Portfolio carbon footprinting and assessing climate risk
Rathbone Greenbank reaffirms its commitment to the Montréal Carbon Pledge by publishing an updated carbon footprint of the equity holdings within all the investment portfolios it manages. We believe it is important to understand and be transparent about the climate impacts associated with investment portfolios, so that risks and opportunities can be identified and managed appropriately.
Our footprinting tool covers only the equity portion of investment portfolios managed by Rathbone Greenbank. Overall, equity holdings represented 35% of our total funds under management as at 31 December 2017.
Our analysis shows that for every £1m in equity investments managed, Rathbone Greenbank ‘owned’ 81.7 tonnes of carbon dioxide equivalent (CO2e). The same amount invested in the FTSE 350 would result in 217.07 tonnes CO2e being ‘owned’ – a difference of 62%.
Source: Rathbone Greenbank Investments
1The carbon footprint includes only Scope 1 and Scope 2 emissions, as defined by the Greenhouse Gas Protocol. This is due to widespread gaps in company reporting of Scope 3 emissions and our desire to compare like-for-like company data. [Scope 1: All direct Greenhouse Gas (GHG) emissions from sources owned or controlled by the company, e.g. emissions from vehicles owned by the company. Scope 2: Indirect GHG emissions from consumption of purchased electricity or heat. Scope 3: Other indirect emissions, such as from business travel or waste disposal.]
2CO2e is a standard unit for measuring carbon footprints. It expresses the impact of each different greenhouse gas (including methane, ozone and nitrous oxides) in terms of the amount of CO2 that would create the same amount of warming.
It is also encouraging to see a trend towards decarbonisation over time, both within Rathbone Greenbank portfolios and the wider market. Over the past year, the carbon intensity of £1m invested in the FTSE 350 has fallen by 10%, and within Rathbone Greenbank portfolios by 27%. This is due to both reductions in individual company carbon footprints and also variation in the amount we have invested in different companies.
We have also seen the gap between the carbon intensity of Rathbone Greenbank portfolios and that of the FTSE widen over time, demonstrating that our clients’ portfolios are decarbonising faster than the UK market. This can be seen in Figure 2, which shows the relative carbon footprints of the FTSE 350 and Rathbone Greenbank portfolios since our first footprinting exercise in March 2015.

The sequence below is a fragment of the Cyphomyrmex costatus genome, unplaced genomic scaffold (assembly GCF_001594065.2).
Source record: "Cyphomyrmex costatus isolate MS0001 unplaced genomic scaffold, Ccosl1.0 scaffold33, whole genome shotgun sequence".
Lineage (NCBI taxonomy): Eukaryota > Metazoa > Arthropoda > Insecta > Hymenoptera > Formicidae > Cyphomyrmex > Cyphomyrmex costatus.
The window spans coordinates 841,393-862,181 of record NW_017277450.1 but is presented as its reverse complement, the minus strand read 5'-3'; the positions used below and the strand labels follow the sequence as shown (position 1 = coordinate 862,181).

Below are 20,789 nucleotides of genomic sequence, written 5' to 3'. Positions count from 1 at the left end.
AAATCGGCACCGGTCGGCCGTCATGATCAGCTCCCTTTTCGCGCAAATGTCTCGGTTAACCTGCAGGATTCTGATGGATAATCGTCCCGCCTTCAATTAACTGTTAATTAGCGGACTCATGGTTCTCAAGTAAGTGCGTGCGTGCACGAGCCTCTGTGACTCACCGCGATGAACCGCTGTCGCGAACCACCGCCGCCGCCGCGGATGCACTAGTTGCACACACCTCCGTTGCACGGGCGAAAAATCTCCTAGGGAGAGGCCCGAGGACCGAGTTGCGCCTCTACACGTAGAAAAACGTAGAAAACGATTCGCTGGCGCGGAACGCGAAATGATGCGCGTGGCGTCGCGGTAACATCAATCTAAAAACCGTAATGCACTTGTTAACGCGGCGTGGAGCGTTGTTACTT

Source: Rathbone Greenbank Investments
3Figure 2 rebases data from March 2015 to create a common starting position of 100 for both the FTSE 350 and Rathbone Greenbank portfolios. It then shows the % change from this starting point over time.
No single metric captures all aspects of climate risk and opportunity. While carbon footprinting provides a useful snapshot of emissions at a given time, it does not account for the impacts associated with companies’ products and services. For example, carbon footprinting doesn’t capture the net climate benefit of a solar panel manufacturer. Nor does it take account of the embedded carbon associated with extractives companies’ reserves of oil, gas and coal.
This highlights the need to look at a range of factors when considering how aligned – or misaligned – a company’s strategy, performance and targets are with the low carbon pathways that would see the world meet the ambitions of the Paris climate accord.
For a number of years, this has been a major focus of Rathbone Greenbank’s engagement activity. Beginning with a focus on ten of the UK’s highest emitting companies and subsequently broadening out to include oil & gas, mining and utility groups worldwide, we have worked with a growing number of investors to ensure that climate change is fully embedded in the strategic decision-making processes of companies.
This engagement work reached a major milestone in September 2017 with the launch of the Climate Action 100+ initiative. This brings together investors from Europe, Asia and the Americas to engage with over 100 global companies in high impact sectors on the issue of climate change. It aims to improve company governance around climate change, curb emissions, and strengthen the quality of climate-related disclosures.
We will continue to play an active role in this engagement programme as investor action on climate change reaches a truly global scale.